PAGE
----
Zambian Art

A mask from the craft village near Livingstone. Similar but not identical to one shown in the previous group of pics of the dancers.

The mask of Nalindele, described in the Maramba series. The hair, made of natural twine, was once much darker. It has faded with age, and drops a whole spray of dust when moved now. This is the mask I used in my adult creative writing classes, and loved to watch the faces of the folk as I slowly took it out of a bag and held it up for them to see!

A miscellany on the top of one of my 18 bookcases. Not all Zambian.

1- a tourist model of a traditional mortar and pestle

2 - traditional thumb piano, flat, with small gourd (resonant sounding piece which is held beneath the keyboard while playing) attached by a piece of string.

3 - standing against wall, another more familiar form of thumb piano

4 - The small metallic item is a bronze lidded box from West Africa with four birds (crows) on the lid, which have some trad/myth meaning. Given to me by a friend.

5 - tourist model of a tinder box, originally copied from the tinder boxes carried by white explorers. It contains a metal blade on a wooden handle, a piece of stone, which were struck together to produce the spark. There was also a piece of cotton waste inside it, for use in igniting the glowing fire-lighter. I often wonder if kids nowadays, when referring to a lad as "a spunk" realize that they are using an old word for semen, which also meant spark, thus relating to the tinder box principle. Just one of my tangential thoughts. (In the North East of Scotland, a match is traditionally called a spunk - Ian.)

6 - tourist model of a "hubble bubble", i.e., a water filled pipe for smoking hemp. As far as I recall, there was no fuss about hemp smoking in those days, in that region.

7 - the small oval box is a beautiful inlaid artefact given to me when I was a boy, about 55 years ago, by a retired missionary nurse. It is one of several small items which formed the basis of my first "museum" and which I still have. I don't remember where it comes from, but it still contains a few sea-worn shells and items from the shores of the Bay of Biscay (that's what my elderly friend told me, anyway).

8 - a set of four nganga's bones for divination. They are not made of bone, but of a very, very hard redwood which clicks with an almost metallic sound when pieces are knocked together. From memory, this item was acquired for me by an African friend. He also tried to obtain an nganga's "telephone", a string and wooden device used to talk to the spirits, but the nganga didn't want it to get into the hands of a white person as a curio!

9 - the two long, oddly shaped items are a nganga's evil spirit seeker. One waves the rattle above the end of the gourd, and a pointer with a rounded wax base magically moves around and eventually points to the possessed person. It works, of course, with just a little sleight of hand. I've amazed a few children with it, over the years. (I used to do a magic and mind-reading act, too, you see, many many years ago in youth clubs and church clubs around Harare (then Salisbury - Tarrab, the Man with X-Ray Eyes!).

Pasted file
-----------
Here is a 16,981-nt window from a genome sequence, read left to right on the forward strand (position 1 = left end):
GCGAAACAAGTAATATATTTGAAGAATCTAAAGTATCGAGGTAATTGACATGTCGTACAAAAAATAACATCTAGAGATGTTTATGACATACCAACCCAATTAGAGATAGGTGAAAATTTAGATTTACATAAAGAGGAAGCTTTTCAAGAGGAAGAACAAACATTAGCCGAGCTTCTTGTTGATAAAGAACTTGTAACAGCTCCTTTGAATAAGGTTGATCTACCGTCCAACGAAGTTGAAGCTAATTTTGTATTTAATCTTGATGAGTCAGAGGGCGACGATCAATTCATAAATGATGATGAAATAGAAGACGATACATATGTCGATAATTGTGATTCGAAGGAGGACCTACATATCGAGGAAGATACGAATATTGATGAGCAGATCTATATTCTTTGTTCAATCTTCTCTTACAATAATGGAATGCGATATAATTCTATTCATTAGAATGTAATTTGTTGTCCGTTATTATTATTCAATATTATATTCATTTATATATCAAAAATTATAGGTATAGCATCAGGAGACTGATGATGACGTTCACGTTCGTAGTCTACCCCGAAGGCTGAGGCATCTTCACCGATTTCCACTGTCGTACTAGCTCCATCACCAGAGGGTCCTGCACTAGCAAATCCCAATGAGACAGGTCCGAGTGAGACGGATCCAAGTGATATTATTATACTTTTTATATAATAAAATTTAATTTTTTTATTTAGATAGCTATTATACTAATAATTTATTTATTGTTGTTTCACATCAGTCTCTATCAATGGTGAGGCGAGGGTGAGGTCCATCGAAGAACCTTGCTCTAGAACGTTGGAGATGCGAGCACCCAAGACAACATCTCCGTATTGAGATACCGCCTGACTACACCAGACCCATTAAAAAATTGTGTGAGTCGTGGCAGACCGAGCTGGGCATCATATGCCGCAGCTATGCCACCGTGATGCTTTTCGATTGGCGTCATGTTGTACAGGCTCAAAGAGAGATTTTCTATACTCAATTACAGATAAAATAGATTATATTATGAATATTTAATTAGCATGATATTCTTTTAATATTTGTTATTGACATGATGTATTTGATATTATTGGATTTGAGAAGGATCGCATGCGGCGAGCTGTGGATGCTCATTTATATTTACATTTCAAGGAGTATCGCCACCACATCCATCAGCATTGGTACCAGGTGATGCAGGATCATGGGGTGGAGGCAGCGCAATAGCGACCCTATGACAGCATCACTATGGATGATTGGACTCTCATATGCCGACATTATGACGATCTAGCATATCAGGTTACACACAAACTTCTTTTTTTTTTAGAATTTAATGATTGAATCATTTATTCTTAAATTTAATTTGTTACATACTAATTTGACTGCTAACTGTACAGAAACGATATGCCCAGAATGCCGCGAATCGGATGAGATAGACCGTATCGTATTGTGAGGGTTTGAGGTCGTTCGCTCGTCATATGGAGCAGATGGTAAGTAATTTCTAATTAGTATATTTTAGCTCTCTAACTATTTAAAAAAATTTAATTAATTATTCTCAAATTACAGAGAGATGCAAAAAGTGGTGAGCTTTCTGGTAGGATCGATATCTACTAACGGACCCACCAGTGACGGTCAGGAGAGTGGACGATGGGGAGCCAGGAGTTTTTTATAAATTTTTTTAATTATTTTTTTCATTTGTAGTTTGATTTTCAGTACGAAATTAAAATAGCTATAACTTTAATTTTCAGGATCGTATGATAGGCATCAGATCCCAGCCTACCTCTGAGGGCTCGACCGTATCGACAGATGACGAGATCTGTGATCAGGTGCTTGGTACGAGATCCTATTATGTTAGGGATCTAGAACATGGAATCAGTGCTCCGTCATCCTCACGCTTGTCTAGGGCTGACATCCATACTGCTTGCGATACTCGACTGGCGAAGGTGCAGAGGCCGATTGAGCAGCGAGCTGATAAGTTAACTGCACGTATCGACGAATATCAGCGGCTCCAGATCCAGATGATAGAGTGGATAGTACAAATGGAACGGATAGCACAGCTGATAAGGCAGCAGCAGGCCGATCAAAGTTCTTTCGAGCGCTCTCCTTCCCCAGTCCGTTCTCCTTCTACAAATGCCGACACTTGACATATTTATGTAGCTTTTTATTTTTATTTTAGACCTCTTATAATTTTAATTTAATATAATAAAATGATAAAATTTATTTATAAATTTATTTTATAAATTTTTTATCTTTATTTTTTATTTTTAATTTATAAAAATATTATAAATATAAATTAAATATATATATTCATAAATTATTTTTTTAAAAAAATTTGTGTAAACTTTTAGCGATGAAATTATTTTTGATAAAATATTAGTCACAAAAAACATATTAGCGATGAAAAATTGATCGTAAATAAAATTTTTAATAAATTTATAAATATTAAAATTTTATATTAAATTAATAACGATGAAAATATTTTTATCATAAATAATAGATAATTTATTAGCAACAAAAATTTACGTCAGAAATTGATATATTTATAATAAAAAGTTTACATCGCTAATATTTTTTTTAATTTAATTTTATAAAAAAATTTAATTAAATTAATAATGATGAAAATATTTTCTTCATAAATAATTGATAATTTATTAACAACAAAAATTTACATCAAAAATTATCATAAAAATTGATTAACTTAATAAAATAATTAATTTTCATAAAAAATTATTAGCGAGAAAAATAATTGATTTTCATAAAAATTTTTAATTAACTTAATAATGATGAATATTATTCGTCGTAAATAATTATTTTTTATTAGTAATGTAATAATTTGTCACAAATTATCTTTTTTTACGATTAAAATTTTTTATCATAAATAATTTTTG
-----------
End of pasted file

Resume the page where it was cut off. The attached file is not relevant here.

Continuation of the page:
A non-tourist-model, but true copy of a traditional xylophone, made with very rough, natural materials. The gourds hanging underneath are the resonance devices, making it look rather like a row of cows at milking time. It is all held together by natural twine, and is constantly in danger of falling apart. It is more or less in tune, by Western musical scale standards, except for a few increasing flat notes. In front is a tourist copy of a drum.

Three ebony carvings. Not Zambian, of course, but a few folk might have seen them on sale and wondered what they are and where they come from. They are made in a small area on the border of Tanzania and Zaire, where ebony grows. The wood has traditionally been used for surrealistic carvings, done when the artists are already "high" on hemp or some equivalent.

These three depict, left to right:

A fisherman, or someone walking by a lake, being attacked by a water monster.

The cycle of life, beautifully showing pregnancy, lactation, babyhood, puberty and death.

The sad story of a young man who ogled at the young maidens bathing naked in the river. For punishment, in sequence he was poisoned (the fat belly), blinded, castrated (holding his private parts) and then sent mad (the fire on his head)! At least, that's what I was told.

The other use for the increasingly scarce ebony is, of course, in the manufacture of musical instruments - woodwind and the black keys on pianos - but plastics (whatever they are) are increasingly used and not preferred by musicians. As Henry said to Min, "You can't get the wood, you know. Oh, you can't get the wood."